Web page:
Rancho Humilde was founded in 2008, but success would not come until nine years later, in 2017, with De periódico un gallito, a corrido by LEGADO 7 about a young man with no future who starts selling drugs on the streets of Los Angeles. That was familiar territory for Jimmy Humilde; that of the amoral world of the recruits of the urban gangs that populate hip hop. That was one of the favorite genres of the company’s founder, who grew up in the Venice neighborhood of LA. His favorite artists included the New Yorkers LL Cool J and EPMD.

Thus, Rancho Humilde combined the rhythms of various Mexican genres with the sounds and narratives of rap and hip hop. The formula turned out to be very popular: so far, the company has placed six songs on the Billboard Hot 100 chart. Five of them were there last month. The artists of the Humilde factory have even had the same gestures as rappers when they succeed; with his first royalty check, Natanael Cano bought his mother a house.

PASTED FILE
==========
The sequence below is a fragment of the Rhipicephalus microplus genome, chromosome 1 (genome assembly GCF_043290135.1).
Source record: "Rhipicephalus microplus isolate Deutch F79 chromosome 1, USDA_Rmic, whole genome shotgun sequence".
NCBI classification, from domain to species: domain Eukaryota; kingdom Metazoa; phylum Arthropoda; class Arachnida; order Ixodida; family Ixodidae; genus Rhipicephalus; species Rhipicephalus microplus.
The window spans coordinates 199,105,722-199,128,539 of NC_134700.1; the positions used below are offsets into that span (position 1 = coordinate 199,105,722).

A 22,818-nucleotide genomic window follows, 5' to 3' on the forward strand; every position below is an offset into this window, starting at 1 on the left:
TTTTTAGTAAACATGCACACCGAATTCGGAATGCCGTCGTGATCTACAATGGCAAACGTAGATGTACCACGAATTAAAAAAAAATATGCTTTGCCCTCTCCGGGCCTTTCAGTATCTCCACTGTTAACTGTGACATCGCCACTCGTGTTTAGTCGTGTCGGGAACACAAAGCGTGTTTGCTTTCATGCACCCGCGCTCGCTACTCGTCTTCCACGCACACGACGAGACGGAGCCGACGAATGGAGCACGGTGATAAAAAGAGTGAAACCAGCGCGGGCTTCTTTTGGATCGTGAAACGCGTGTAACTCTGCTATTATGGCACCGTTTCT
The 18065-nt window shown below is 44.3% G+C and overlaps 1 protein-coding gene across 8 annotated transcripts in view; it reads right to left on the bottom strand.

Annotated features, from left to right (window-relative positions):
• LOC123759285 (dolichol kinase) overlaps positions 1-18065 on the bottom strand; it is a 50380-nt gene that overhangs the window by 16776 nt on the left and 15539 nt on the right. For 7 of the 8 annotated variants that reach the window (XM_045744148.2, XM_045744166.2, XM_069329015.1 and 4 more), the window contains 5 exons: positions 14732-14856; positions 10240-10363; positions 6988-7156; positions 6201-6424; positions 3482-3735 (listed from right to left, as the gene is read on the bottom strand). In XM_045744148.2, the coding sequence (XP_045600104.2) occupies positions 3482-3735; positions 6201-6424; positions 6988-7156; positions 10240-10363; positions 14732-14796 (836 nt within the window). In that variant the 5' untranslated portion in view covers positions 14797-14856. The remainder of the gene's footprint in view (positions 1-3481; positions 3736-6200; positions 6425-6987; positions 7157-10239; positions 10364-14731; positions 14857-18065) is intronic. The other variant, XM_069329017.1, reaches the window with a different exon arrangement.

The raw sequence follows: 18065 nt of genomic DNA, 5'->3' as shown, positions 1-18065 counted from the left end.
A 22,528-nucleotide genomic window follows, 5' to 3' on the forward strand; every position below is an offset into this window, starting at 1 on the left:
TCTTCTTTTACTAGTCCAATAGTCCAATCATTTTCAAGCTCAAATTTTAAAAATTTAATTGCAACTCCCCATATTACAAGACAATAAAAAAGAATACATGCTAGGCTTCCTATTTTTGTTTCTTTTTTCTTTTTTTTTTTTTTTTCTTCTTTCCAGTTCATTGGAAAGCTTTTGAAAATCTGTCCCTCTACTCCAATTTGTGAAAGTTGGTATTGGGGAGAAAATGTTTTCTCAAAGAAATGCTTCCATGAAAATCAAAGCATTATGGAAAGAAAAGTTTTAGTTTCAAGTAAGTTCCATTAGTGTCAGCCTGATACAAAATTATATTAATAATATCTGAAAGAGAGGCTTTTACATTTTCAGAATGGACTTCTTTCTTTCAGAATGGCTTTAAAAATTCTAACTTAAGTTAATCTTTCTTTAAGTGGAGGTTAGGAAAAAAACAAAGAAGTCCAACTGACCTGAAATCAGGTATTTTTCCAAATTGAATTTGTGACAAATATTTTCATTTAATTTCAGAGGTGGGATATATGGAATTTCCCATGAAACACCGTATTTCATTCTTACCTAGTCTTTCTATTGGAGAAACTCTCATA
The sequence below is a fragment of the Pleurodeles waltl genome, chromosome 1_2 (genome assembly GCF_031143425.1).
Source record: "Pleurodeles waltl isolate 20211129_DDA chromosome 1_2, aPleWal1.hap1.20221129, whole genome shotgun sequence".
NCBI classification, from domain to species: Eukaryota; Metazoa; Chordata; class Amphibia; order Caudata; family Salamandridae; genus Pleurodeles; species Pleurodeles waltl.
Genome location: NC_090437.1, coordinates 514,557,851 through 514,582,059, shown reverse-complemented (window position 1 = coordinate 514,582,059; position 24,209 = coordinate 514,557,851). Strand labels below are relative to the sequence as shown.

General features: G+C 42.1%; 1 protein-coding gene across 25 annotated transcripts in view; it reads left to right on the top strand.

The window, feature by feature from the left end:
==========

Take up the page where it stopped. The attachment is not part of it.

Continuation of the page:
The entrepreneurs bet on YouTube, the most used platform to consume audio in the world, to conquer their audience. The presence of Rancho Humilde’s artists on radio and television had been very limited; Bebé dame, by Fuerza Regida, a hit released at the end of 2022, was the first to be played play on American radio. Social media, where they have 3.5 million followers, is their great business marketing tool.

As his label’s executive, Humilde is also betting on a pragmatic strategy, avoiding long-term agreements with record labels, instead opting for individual deals with different companies: Warner, Sony and Universal. This has allowed his artists to gain global exposure while remaining independent.

A conversation between neighbors